The really frustrating part is when people who will rant against drug companies and a supposed lack of testing (which could not be further from the truth) will in the same breath rave about the latest dietary supplement (for which no testing is actually required, and over which the FDA has little legal oversight).

The food supplements industry is largely unregulated in the US due to an impressive mis-information campaign back in the 1980's which resulted in a special section of the regulations for dietary supplements. Animal feed is more tightly regulated than feed supplements. Feed additives have to prove, to the satisfaction of the FDA, that they are effective for a specific purpose. No similar requirement exists for dietary supplements.

Comment: ErnieKey obviously has no knowledge of US farming (Score 1) 133

by crmarvin42 (#47707913) Attached to: FarmBot: an Open Source Automated Farming Machine
If ernieKey knew anything about modern agriculture he wouldn't have claimed such a lack of technological progress in agriculture. Crop production uses GPS controlled tractors and combines, animal production uses computer controlled monitoring and automation of environmental controls, electronic feeding systems that allow for group housing AND individualized nutrition plans, feed mills use real time NIR to evaluate feedstuffs so as to enable more accurate feed formulation, slaughter houses are wonders of automation where a carcass can be processed with a minimum of human interaction... I could go on indefinitely. As neat as his techno be, the tech already in widespread use in the industry is similarly impressive (and shipping TODAY).

Comment: Re:The science behind GMOs show they are safe. (Score 1) 272

by crmarvin42 (#47241649) Attached to: EU May Allow Members Home Rule On GMO Foods

Likewise, "companies must submit studies, and the FDA must approve them, before a genetic change may be added to a food" sounds equally reasonable and yet is labeled "zealotry" by folks like the parent poster.

As a matter of fact, the FDA is already one of 3 federal agencies in the US responsible for oversight of GMO:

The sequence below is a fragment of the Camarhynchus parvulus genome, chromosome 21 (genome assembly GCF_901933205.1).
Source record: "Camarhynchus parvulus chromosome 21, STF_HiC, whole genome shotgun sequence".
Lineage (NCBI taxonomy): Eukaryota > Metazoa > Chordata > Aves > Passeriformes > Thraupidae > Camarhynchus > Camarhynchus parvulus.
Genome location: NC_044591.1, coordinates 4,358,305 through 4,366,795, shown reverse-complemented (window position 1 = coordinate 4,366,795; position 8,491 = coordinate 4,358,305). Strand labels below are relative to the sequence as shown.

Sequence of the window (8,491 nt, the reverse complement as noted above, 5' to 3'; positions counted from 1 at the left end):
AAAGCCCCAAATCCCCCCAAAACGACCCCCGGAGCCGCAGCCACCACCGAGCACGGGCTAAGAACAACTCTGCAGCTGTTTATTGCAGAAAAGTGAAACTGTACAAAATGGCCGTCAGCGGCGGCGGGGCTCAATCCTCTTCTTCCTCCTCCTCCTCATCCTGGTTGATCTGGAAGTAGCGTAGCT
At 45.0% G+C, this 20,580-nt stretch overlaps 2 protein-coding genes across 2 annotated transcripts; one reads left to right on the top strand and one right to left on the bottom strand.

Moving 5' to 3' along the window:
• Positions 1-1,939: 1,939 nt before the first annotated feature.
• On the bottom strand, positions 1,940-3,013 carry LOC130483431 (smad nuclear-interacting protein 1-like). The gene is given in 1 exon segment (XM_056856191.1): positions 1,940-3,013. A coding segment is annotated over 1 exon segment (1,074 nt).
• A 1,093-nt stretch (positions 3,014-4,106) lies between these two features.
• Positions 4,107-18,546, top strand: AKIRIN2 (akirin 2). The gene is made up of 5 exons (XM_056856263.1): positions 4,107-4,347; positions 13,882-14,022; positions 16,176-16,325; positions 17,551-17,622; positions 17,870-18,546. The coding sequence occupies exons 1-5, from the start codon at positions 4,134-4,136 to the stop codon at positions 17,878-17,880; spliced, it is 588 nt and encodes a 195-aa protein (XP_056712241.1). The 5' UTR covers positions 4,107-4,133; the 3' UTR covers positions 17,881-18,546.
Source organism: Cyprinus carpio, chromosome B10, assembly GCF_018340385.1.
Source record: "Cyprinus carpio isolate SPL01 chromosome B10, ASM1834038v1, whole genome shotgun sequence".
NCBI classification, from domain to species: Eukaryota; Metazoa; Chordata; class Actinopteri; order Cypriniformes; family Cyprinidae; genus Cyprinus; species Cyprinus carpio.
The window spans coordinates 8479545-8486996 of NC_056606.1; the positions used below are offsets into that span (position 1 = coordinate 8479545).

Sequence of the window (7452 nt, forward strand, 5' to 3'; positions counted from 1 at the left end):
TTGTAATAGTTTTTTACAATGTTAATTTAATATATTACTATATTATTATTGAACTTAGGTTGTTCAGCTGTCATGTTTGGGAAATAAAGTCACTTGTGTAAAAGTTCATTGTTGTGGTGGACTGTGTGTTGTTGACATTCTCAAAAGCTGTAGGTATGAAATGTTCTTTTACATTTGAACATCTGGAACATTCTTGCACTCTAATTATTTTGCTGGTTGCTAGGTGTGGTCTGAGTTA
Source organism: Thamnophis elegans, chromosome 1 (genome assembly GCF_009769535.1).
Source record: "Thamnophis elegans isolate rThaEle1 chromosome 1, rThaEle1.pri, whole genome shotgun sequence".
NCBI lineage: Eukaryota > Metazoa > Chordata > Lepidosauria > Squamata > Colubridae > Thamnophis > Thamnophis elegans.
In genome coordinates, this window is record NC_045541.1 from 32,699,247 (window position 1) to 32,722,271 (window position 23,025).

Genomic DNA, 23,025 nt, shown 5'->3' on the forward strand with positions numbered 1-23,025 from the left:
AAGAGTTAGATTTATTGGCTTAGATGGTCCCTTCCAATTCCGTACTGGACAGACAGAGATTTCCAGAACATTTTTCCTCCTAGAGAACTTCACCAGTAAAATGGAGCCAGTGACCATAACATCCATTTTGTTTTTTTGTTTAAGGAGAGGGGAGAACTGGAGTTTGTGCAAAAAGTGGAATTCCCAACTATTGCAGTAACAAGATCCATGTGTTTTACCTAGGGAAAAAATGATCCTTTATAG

What gets everyone all hot and bothered (myself included) is the erroneous perception that GMO are not regulated at all, or that they've been confirmed as unsafe for people or the environment despite all of the evidence being in opposition to that position. It is decidedly anti-science zealotry that prevents many from accepting that the scientists involved in developing and certifying GMO's have done their jobs, and done them well.

Comment: Re:I actually read the article... (Score 1) 272

by crmarvin42 (#47241615) Attached to: EU May Allow Members Home Rule On GMO Foods
There is a specific allergen (short protein sequence) in peanuts that is responsible for the peanut allergy. It is well known which DNA sequence results in the offending protein sequence. Therefore, the DNA inserted into the new GM crop is compared via computer against all known allergens (not just the peanut allergen) based on the DNA and protein sequences. They also look for sequences that are similar to known allergens so that more involved testing can be done (cell culture work, anima models, etc.) to rule out the accidental development of a "New" antigen. So far we have had 20 years of 100 percent success in preventing GM crops from introducing new or already known allergens into the food supply. Can't guarantee we won't slip up eventually, but you have to give credit where credit is due.

Comment: Re:Wrong (Score 1) 272

by crmarvin42 (#47241585) Attached to: EU May Allow Members Home Rule On GMO Foods

Sure it was stopped before commercialization. But this is hardly something you get when splicing.

You are flat out wrong. This is a case of why GM is so safe, and an example of the system working as designed.

Take a look at Solanine in potatoes. As a member of the nightshade family, there is always the potential that a new variety of potato will contain dangerous levels of solanine or other glycoamyloids just due to random interaction between the parent genomes. Bombarding potatoes with mutagens like ionizing radiation, or carcinogenic chemicals are OK by organic standards, and how new varieties of potatoes were developed before we even understood that DNA was the source of inheritance. This kind of genetic modification is MORE likely to result in accidental changes in Solanine concentration because so many genes are changed simultaniously. Several varieties of potatoes that were not GM have been removed from the market only AFTER they made people sick.

The targeted nature of modern techniques mean we can characterize the new strain to a previously impossible level BEFORE they hit the market. Who cares how many mistakes they make in the lab, as long as they STAY in the lab. The 78 UK made sick by Solanine poisoning in Britain in the 1970's are 78 more adverse events than have ever been reported for ALL GM products combined over the last 20 years precisely BECAUSE we scrutinize all new GM strains so closely before they are allowed on the market.

Testing can show the presense of bugs, but not their absence. -- Dijkstra